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Infant With Very Stiff Muscles

by
author image Elizabeth Falwell
Elizabeth Falwell has been writing for the TV news industry since 2005. Her work has appeared on WXII 12 News, WMGT 41 News, NewParent.com and multiple parenting blogs. A graduate of the S.I. Newhouse School at Syracuse University, Falwell holds a Master of Science in broadcast journalism.
Infant With Very Stiff Muscles
Infants that are unable to relax and open their fingers may have hypertonia. Photo Credit Photos.com/AbleStock.com/Getty Images

Infants with very stiff muscles may clench their hands and feet, such as clenching their fingers into a fist or curling their toes, or cross their legs in a scissor-like fashion when picked up. Hypertonia is the medical term for high muscle tone, meaning the baby's muscles constantly contract, even when the muscle is not in use; it can be a symptom of a wide variety of diseases and conditions.

Cerebral Palsy

Cerebral Palsy -- often abbreviated CP -- is a movement disorder that starts in the brain. An abnormality in this region leaves children unable to control or coordinate their muscular system. Of CP's three different presentations -- spastic, ataxic and athetotic -- only the first, spastic, includes hypertonic symptoms. Hypertonia is the most common symptom of this type of CP. Treatment for hypertonia in infants with CP includes muscle massage, yoga and other physical therapy. As children get older, botulism toxin -- better known as Botox -- as well as muscle relaxants can help stiff muscles relax.

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Torticollis

When an infant's sternocleidomastoid muscle -- the muscle that connects the collarbone and breastbone to the skull -- is chronically tight or stiff, the condition is called torticollis. This conditions can present at birth, when it's known as congenital muscular torticollis, CMT, or later on, when it's called acquired torticollis. CMT is caused by the position of an infant within its mother's womb, damage to the muscle during delivery or due to abnormalities in the muscle or the bones around it. Acquired torticollis occurs when an infant spends too much time looking in one direction, causing the muscle on the other side to weaken; an injury can also damage this muscle, causing torticollis. Treatment for both the acquired and congenital versions of this condition include physical therapy such as stretching, as well as changing the baby's position frequently to ensure the neck muscles develop properly.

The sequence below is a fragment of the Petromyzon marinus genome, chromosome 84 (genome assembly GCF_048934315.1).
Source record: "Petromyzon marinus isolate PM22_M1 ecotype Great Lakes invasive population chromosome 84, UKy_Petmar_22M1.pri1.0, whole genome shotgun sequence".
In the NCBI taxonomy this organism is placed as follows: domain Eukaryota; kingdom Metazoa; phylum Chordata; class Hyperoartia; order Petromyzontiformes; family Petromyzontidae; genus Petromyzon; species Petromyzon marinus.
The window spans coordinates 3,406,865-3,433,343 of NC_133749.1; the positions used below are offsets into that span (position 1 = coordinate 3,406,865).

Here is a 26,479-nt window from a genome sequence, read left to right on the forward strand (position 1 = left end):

Prematurity

Babies born prematurely -- before 37 weeks gestation -- are at higher risk for muscle problems, including hypertonia. Not all preemies will exhibit hypertonic symptoms. For those that do, the hypertonia may be a sign of CP; it could also be just high muscle tone that will remedy itself as the child grows. At 4 months old, a pediatrician will diagnose a preemie with hypertonia as having abnormal muscle movement; hypertonia is extremely rare past eight months, except in cases with another diagnosis --- such as CP or torticollis --- or with extremely premature infants.

Schwartz-Jampel Syndrome

Schwartz-Jampel Syndrome -- abbreviated SJS -- is an autosomal recessive condition. In order for an infant to have SJS, both of its parents must have the recessive gene and pass it on to the child. There are two types of SJS, both of which are very rare. The first variety -- SJS type I -- presents as subtype IA and subtype IB. Both subtypes have similar symptoms; the key difference is the earlier and more severe onset of subtype IB. Symptoms of SJS subtype IA include muscle stiffness as well as muscle weakness and other motor skill abnormalities. These symptoms present within the first year of a child's life. Subtype IB symptoms present as early as birth. Unlike other causes of hypertonia in infants, physical therapy is not an affective treatment for SJS type I; surgery and medication are more often prescribed.

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